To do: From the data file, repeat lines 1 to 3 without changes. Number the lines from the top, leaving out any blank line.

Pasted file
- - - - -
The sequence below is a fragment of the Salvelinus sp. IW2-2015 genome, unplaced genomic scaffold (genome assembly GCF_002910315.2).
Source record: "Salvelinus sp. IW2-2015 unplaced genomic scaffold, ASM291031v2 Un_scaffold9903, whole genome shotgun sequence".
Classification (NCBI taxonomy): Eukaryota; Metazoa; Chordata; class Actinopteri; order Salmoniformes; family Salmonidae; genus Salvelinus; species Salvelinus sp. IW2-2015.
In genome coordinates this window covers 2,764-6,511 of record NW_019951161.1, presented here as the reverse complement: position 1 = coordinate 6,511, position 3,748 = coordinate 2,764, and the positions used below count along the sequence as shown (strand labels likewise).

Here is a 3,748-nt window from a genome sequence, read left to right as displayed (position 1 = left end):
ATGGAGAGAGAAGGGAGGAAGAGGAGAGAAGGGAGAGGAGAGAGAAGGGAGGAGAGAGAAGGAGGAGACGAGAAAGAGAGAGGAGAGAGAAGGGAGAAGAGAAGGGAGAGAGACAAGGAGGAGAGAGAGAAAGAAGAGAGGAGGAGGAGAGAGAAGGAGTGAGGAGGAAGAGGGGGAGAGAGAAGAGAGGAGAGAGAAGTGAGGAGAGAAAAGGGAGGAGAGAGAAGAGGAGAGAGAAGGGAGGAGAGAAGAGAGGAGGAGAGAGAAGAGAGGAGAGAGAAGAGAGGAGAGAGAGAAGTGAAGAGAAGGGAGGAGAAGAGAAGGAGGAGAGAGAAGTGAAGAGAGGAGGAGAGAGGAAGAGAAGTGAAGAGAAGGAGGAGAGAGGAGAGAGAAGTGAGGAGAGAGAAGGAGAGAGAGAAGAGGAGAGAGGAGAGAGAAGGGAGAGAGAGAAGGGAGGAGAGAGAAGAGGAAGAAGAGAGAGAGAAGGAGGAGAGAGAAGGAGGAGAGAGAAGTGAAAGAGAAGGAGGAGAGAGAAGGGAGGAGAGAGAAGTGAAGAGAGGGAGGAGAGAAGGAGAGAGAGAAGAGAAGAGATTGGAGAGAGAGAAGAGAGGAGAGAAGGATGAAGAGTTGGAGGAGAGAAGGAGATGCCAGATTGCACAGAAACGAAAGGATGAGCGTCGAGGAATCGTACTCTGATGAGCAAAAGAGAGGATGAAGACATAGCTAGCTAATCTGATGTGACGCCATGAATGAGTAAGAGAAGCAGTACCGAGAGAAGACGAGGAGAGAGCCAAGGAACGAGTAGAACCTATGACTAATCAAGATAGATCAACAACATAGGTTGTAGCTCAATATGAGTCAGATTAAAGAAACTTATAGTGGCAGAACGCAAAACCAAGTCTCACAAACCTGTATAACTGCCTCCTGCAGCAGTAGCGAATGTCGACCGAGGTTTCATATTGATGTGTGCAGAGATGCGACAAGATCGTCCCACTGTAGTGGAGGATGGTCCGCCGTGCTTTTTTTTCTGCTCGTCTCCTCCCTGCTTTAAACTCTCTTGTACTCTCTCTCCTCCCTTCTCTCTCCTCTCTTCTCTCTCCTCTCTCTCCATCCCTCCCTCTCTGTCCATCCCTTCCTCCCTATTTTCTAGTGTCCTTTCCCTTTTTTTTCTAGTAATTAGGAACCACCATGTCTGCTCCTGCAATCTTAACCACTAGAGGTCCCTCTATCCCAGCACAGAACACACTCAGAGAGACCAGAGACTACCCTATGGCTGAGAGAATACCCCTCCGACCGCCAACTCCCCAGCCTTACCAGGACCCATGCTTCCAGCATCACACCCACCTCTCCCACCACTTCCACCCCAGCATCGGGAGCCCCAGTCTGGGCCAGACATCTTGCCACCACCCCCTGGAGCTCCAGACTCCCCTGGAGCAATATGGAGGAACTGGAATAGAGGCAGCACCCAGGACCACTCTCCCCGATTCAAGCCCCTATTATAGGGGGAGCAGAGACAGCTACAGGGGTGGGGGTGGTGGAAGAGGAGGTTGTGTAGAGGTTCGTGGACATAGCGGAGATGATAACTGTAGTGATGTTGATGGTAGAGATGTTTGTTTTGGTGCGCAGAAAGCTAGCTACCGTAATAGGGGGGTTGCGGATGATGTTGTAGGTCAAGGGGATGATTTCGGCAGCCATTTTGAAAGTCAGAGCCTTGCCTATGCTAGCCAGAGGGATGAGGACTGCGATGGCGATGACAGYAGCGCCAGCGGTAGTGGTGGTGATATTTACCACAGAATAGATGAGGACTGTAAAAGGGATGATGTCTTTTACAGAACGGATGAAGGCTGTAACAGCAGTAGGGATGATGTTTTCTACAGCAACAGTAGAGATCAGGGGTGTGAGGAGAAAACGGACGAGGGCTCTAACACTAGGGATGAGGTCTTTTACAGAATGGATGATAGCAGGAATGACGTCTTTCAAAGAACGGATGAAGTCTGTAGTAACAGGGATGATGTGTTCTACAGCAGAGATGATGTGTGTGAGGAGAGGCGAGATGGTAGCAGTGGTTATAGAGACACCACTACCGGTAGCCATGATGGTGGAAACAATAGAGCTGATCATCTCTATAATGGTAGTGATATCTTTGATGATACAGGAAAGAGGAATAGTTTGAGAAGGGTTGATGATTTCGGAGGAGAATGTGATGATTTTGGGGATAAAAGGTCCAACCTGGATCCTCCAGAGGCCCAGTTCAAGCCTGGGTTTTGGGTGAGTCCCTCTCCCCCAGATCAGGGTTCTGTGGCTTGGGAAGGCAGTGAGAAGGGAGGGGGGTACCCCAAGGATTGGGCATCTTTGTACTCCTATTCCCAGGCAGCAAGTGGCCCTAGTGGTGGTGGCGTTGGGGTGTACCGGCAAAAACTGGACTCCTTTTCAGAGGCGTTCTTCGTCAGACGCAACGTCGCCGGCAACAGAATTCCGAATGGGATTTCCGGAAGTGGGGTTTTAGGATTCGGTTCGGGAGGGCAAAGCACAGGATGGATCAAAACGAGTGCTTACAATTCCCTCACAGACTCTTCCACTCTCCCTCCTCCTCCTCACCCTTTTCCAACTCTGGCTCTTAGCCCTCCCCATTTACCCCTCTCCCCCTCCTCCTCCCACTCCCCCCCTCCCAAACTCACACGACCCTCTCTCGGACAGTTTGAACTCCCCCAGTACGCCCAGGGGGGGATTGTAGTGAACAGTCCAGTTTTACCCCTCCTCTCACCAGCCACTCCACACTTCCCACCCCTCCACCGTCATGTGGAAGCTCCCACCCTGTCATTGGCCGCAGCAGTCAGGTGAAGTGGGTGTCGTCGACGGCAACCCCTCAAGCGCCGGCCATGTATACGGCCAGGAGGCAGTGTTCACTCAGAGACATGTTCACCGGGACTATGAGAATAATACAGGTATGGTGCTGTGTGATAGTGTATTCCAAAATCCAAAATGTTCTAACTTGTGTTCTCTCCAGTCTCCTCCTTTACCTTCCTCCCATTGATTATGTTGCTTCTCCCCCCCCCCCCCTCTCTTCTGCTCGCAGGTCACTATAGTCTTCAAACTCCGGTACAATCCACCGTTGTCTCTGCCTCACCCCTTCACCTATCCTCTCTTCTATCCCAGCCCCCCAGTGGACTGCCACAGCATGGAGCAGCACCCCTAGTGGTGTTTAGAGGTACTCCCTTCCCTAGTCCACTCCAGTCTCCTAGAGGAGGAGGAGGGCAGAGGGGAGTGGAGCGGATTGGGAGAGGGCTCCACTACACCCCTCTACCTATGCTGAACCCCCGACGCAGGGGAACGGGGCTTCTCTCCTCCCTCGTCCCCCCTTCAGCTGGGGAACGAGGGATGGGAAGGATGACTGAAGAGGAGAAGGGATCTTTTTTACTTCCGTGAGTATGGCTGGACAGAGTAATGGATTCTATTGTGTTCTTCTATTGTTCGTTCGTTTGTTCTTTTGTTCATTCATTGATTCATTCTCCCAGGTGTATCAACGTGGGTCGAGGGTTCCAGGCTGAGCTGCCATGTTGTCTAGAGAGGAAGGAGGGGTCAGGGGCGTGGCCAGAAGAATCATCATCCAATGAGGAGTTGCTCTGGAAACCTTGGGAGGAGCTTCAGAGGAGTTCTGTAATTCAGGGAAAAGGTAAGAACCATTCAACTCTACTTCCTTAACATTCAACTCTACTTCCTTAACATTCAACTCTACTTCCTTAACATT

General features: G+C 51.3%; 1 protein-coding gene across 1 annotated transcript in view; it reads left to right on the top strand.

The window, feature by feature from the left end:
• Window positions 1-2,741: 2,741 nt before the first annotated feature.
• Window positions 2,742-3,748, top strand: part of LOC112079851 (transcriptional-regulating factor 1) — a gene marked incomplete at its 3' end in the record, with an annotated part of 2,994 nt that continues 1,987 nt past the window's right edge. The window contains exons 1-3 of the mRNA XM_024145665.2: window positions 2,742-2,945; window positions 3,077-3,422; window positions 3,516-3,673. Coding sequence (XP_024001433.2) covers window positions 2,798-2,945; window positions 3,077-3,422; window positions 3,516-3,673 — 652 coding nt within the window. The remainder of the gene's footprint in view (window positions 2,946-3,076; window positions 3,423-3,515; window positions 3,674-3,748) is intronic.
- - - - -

The sequence below is a fragment of the Salvelinus sp. IW2-2015 genome, unplaced genomic scaffold (genome assembly GCF_002910315.2).
Source record: "Salvelinus sp. IW2-2015 unplaced genomic scaffold, ASM291031v2 Un_scaffold9903, whole genome shotgun sequence".
Classification (NCBI taxonomy): Eukaryota; Metazoa; Chordata; class Actinopteri; order Salmoniformes; family Salmonidae; genus Salvelinus; species Salvelinus sp. IW2-2015.